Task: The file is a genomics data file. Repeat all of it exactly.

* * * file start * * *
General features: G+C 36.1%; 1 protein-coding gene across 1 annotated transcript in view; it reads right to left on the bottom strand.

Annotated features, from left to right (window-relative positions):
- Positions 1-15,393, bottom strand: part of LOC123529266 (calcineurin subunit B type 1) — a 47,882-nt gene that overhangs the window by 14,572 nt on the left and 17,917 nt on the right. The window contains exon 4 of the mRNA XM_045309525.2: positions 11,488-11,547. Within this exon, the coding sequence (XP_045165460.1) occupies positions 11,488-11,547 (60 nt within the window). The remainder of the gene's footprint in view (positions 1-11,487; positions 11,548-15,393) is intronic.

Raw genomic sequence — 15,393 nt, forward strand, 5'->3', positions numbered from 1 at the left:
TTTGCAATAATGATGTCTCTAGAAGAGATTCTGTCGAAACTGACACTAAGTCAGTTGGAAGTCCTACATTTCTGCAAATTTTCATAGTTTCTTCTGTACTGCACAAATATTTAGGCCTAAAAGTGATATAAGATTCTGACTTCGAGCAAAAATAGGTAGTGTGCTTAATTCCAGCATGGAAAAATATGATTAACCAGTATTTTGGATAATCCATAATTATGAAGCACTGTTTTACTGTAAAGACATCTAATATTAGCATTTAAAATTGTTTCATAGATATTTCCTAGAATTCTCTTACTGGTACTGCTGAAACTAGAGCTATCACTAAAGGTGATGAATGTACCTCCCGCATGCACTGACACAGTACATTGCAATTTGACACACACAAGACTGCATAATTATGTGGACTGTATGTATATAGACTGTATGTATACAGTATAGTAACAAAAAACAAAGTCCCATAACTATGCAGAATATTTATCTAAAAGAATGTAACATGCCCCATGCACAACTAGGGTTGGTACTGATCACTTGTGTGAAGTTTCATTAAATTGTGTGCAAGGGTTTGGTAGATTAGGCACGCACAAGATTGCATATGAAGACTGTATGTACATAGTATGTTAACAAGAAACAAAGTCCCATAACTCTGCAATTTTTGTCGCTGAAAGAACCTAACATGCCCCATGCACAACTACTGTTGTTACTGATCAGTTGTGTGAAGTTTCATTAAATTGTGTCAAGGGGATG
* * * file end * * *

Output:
General features: G+C 36.1%; 1 protein-coding gene across 1 annotated transcript in view; it reads right to left on the bottom strand.

Annotated features, from left to right (window-relative positions):
- Positions 1-15,393, bottom strand: part of LOC123529266 (calcineurin subunit B type 1) — a 47,882-nt gene that overhangs the window by 14,572 nt on the left and 17,917 nt on the right. The window contains exon 4 of the mRNA XM_045309525.2: positions 11,488-11,547. Within this exon, the coding sequence (XP_045165460.1) occupies positions 11,488-11,547 (60 nt within the window). The remainder of the gene's footprint in view (positions 1-11,487; positions 11,548-15,393) is intronic.

Raw genomic sequence — 15,393 nt, forward strand, 5'->3', positions numbered from 1 at the left:
TTTGCAATAATGATGTCTCTAGAAGAGATTCTGTCGAAACTGACACTAAGTCAGTTGGAAGTCCTACATTTCTGCAAATTTTCATAGTTTCTTCTGTACTGCACAAATATTTAGGCCTAAAAGTGATATAAGATTCTGACTTCGAGCAAAAATAGGTAGTGTGCTTAATTCCAGCATGGAAAAATATGATTAACCAGTATTTTGGATAATCCATAATTATGAAGCACTGTTTTACTGTAAAGACATCTAATATTAGCATTTAAAATTGTTTCATAGATATTTCCTAGAATTCTCTTACTGGTACTGCTGAAACTAGAGCTATCACTAAAGGTGATGAATGTACCTCCCGCATGCACTGACACAGTACATTGCAATTTGACACACACAAGACTGCATAATTATGTGGACTGTATGTATATAGACTGTATGTATACAGTATAGTAACAAAAAACAAAGTCCCATAACTATGCAGAATATTTATCTAAAAGAATGTAACATGCCCCATGCACAACTAGGGTTGGTACTGATCACTTGTGTGAAGTTTCATTAAATTGTGTGCAAGGGTTTGGTAGATTAGGCACGCACAAGATTGCATATGAAGACTGTATGTACATAGTATGTTAACAAGAAACAAAGTCCCATAACTCTGCAATTTTTGTCGCTGAAAGAACCTAACATGCCCCATGCACAACTACTGTTGTTACTGATCAGTTGTGTGAAGTTTCATTAAATTGTGTCAAGGGGATG